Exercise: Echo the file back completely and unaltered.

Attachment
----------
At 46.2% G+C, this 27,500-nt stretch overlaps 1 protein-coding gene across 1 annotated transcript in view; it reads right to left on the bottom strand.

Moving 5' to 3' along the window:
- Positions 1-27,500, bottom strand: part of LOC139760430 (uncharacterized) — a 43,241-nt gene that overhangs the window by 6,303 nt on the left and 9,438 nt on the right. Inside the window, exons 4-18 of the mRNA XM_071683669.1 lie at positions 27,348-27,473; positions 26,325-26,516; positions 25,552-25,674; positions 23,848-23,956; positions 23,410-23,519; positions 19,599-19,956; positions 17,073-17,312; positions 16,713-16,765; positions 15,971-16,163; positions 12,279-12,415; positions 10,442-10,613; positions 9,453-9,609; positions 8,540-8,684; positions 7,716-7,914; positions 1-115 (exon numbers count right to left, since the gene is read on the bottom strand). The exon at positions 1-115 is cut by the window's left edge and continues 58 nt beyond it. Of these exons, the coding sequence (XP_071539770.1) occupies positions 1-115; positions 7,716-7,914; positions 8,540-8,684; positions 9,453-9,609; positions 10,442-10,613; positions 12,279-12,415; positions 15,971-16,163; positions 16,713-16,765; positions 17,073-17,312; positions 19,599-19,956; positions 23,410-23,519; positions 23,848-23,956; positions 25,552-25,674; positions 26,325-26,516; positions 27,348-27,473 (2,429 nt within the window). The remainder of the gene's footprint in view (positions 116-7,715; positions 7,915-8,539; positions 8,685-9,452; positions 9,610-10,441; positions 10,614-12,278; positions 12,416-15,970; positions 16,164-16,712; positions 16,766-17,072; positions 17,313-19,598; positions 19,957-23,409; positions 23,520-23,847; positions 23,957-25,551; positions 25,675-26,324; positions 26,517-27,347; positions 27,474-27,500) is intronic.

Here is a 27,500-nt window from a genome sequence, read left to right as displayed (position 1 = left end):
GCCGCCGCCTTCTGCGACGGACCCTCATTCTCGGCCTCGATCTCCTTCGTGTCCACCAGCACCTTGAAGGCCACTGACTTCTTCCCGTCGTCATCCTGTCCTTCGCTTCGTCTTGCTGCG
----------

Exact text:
At 46.2% G+C, this 27,500-nt stretch overlaps 1 protein-coding gene across 1 annotated transcript in view; it reads right to left on the bottom strand.

Moving 5' to 3' along the window:
- Positions 1-27,500, bottom strand: part of LOC139760430 (uncharacterized) — a 43,241-nt gene that overhangs the window by 6,303 nt on the left and 9,438 nt on the right. Inside the window, exons 4-18 of the mRNA XM_071683669.1 lie at positions 27,348-27,473; positions 26,325-26,516; positions 25,552-25,674; positions 23,848-23,956; positions 23,410-23,519; positions 19,599-19,956; positions 17,073-17,312; positions 16,713-16,765; positions 15,971-16,163; positions 12,279-12,415; positions 10,442-10,613; positions 9,453-9,609; positions 8,540-8,684; positions 7,716-7,914; positions 1-115 (exon numbers count right to left, since the gene is read on the bottom strand). The exon at positions 1-115 is cut by the window's left edge and continues 58 nt beyond it. Of these exons, the coding sequence (XP_071539770.1) occupies positions 1-115; positions 7,716-7,914; positions 8,540-8,684; positions 9,453-9,609; positions 10,442-10,613; positions 12,279-12,415; positions 15,971-16,163; positions 16,713-16,765; positions 17,073-17,312; positions 19,599-19,956; positions 23,410-23,519; positions 23,848-23,956; positions 25,552-25,674; positions 26,325-26,516; positions 27,348-27,473 (2,429 nt within the window). The remainder of the gene's footprint in view (positions 116-7,715; positions 7,915-8,539; positions 8,685-9,452; positions 9,610-10,441; positions 10,614-12,278; positions 12,416-15,970; positions 16,164-16,712; positions 16,766-17,072; positions 17,313-19,598; positions 19,957-23,409; positions 23,520-23,847; positions 23,957-25,551; positions 25,675-26,324; positions 26,517-27,347; positions 27,474-27,500) is intronic.

Here is a 27,500-nt window from a genome sequence, read left to right as displayed (position 1 = left end):
GCCGCCGCCTTCTGCGACGGACCCTCATTCTCGGCCTCGATCTCCTTCGTGTCCACCAGCACCTTGAAGGCCACTGACTTCTTCCCGTCGTCATCCTGTCCTTCGCTTCGTCTTGCTGCG